With knit hook, lift bottom loops over top loops and off pegs. Take loop up and over, and drop it off of peg. You will do the ‘hook over’ on all stitches on both boards. Hint: In order to keep the sides of the knit even, do the hook over as in the photos from Left side of knit to about center of the stitches. Then go to the Right side of knit and work to the center, so that all pegs are completed. Just vary the center point, so that you do not create a line in the knit. This will keep edges even. Work pegs on other side of loom also.
After you do the ‘hook over’ on all stitches, you can just push them down in center between the boards, and pull down gently on the anchor yarn. Your stitches are now Cast On. You are ready to work in Stockinette or Rib stitch, or any other that you will learn.
Stockinette stitch: This is the basic stitch and forms a smooth knit on both sides. It is done exactly like the weave of the cast on row.
The Rib stitch: To create a rib pattern, the weave is just slightly different. Let’s look at the cream yarn to see the difference. Wrap the back board on first peg and then down to the 3rd peg on front board. You can see the angle is more extreme than with stockinette. You are working from peg 1 to peg 3 by skipping the first 2 pegs on front board. Continue with this angle and wrap every other peg to end of knit. Wrap the yarn around the end pegs and return. The first stitch is consecutive with the end pegs. Then you will be working all empty pegs.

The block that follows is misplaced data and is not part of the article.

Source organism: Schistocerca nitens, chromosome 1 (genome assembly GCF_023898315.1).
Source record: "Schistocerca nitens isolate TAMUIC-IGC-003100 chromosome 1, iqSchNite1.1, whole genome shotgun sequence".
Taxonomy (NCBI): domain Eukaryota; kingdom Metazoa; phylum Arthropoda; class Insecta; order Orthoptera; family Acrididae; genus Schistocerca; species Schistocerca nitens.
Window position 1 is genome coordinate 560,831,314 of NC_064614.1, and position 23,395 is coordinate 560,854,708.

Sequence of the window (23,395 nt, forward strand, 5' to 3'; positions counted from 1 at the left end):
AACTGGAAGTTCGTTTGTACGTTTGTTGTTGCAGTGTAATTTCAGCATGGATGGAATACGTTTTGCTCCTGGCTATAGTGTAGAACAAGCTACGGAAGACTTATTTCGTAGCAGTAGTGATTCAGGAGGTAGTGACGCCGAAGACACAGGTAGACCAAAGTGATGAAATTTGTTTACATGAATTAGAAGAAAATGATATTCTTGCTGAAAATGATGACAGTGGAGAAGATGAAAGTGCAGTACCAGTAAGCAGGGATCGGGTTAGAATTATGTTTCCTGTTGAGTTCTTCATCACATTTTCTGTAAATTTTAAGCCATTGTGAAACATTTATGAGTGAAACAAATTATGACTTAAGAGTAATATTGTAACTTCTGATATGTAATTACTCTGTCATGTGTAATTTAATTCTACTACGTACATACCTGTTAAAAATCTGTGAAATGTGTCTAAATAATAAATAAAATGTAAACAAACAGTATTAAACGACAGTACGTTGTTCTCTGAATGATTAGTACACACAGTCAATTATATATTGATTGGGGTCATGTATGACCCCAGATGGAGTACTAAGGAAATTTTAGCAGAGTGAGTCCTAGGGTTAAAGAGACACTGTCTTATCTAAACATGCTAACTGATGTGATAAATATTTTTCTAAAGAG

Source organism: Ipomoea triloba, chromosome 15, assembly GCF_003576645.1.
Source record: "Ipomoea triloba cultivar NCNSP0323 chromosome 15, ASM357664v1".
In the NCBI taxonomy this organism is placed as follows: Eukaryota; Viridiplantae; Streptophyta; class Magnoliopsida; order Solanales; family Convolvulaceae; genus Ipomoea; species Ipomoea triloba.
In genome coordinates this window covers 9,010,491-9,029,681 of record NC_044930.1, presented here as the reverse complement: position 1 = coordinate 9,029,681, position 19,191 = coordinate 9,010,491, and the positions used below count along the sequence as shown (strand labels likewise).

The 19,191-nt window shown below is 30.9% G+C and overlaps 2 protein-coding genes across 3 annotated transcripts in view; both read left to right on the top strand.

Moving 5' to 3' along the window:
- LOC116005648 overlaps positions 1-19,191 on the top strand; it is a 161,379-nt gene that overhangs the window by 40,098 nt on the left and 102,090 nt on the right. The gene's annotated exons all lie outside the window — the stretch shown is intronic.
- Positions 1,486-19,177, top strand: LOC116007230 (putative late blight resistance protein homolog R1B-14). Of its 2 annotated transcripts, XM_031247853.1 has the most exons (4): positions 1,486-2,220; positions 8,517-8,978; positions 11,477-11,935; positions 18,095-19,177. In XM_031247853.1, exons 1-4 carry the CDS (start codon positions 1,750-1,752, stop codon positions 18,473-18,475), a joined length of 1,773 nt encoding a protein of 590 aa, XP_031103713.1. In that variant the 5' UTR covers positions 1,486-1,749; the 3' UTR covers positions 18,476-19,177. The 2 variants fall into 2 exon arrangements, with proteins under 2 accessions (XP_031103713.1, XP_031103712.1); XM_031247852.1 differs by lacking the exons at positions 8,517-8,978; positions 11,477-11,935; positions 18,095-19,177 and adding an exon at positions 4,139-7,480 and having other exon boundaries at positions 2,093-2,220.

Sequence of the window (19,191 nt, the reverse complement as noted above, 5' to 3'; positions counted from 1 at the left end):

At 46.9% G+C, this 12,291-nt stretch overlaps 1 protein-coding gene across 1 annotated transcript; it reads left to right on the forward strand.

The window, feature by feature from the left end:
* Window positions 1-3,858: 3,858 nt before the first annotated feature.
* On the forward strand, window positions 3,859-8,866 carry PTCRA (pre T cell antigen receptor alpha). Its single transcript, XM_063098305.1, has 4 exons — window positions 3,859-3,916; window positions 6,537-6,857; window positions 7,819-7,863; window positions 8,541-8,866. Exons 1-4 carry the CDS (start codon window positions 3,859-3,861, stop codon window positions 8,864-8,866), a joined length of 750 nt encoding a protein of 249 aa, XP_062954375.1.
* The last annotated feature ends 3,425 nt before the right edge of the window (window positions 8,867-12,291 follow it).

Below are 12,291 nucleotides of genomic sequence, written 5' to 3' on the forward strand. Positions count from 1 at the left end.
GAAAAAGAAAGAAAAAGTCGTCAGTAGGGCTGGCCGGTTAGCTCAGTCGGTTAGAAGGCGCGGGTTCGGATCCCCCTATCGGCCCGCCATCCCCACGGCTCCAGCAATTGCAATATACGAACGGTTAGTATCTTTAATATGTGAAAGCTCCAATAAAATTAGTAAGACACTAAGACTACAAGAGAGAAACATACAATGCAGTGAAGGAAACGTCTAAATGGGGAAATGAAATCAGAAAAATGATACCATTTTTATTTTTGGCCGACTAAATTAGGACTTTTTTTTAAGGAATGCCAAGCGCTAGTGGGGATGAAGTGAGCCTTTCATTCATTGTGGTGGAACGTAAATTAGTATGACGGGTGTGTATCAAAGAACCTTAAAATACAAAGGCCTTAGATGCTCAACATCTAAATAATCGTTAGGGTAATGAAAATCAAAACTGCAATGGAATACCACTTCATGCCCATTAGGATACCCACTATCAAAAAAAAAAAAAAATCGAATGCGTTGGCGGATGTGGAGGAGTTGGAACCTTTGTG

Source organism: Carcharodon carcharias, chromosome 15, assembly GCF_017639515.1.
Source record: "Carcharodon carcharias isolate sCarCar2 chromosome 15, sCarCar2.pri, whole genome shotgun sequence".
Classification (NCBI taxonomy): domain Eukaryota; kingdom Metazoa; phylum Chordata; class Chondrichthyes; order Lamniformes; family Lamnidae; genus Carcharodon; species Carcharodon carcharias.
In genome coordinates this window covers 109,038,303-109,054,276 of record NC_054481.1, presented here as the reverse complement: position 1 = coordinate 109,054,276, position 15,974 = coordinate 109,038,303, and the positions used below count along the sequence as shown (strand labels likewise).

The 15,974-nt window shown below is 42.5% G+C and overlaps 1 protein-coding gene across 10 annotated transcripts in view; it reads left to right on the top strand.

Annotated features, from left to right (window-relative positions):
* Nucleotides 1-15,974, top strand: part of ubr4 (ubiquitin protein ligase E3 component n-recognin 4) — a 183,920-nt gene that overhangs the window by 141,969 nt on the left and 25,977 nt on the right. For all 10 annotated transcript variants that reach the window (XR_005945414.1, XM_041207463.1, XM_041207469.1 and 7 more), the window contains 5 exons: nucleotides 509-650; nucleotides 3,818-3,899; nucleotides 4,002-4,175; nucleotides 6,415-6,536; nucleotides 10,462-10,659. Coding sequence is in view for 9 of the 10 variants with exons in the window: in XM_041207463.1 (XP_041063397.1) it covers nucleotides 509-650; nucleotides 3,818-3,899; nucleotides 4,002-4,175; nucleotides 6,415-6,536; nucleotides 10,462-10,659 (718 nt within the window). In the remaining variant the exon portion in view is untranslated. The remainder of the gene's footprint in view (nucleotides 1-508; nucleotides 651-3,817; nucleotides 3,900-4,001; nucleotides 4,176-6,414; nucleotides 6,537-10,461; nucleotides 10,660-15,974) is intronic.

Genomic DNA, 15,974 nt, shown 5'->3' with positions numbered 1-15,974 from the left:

As you return to first peg, you will see that you are still working from peg 1 to peg 3, and then, every other. The first 2 pegs will be wrapped consecutively. Just be sure to cover all pegs. You will also notice that you are working at opposite angle with the weaving. This is what creates the ribs. You will find as you work the stitch pattern, your stitches will create pairs of stitches for each rib.
Once you get back to the first stitch, all pegs should have 2 loops. The ‘hook over’ process is the same as the Stockinette stitch. Continue with the Rib weave as long as desired or according to your pattern.
Back to Back Stitch: Sometimes, you want to just add a few stitches for accent or make the entire knitted piece in a simple stitch referred to as the Back to Back stitch. It takes only one pass of the loom for each row. Just weave front to back on the pegs of each stitch.
The finished knit will look similar to the Stockinette, but may be a bit looser. We will use it later, in color work.
BIND OFF: So enough for our basic stitches, let’s learn how to take the knit off the loom, Bind Off. We need to bind off at the loom, and then, at the anchor yarn of the Cast On stitches.
Start on the end of the loom opposite the yarn, or the back end. You can go ahead and cut the yarn leaving a few inches of ‘yarn tail’. The yarn tail is usually about 3-4″ long and will be used to knot the last stitch.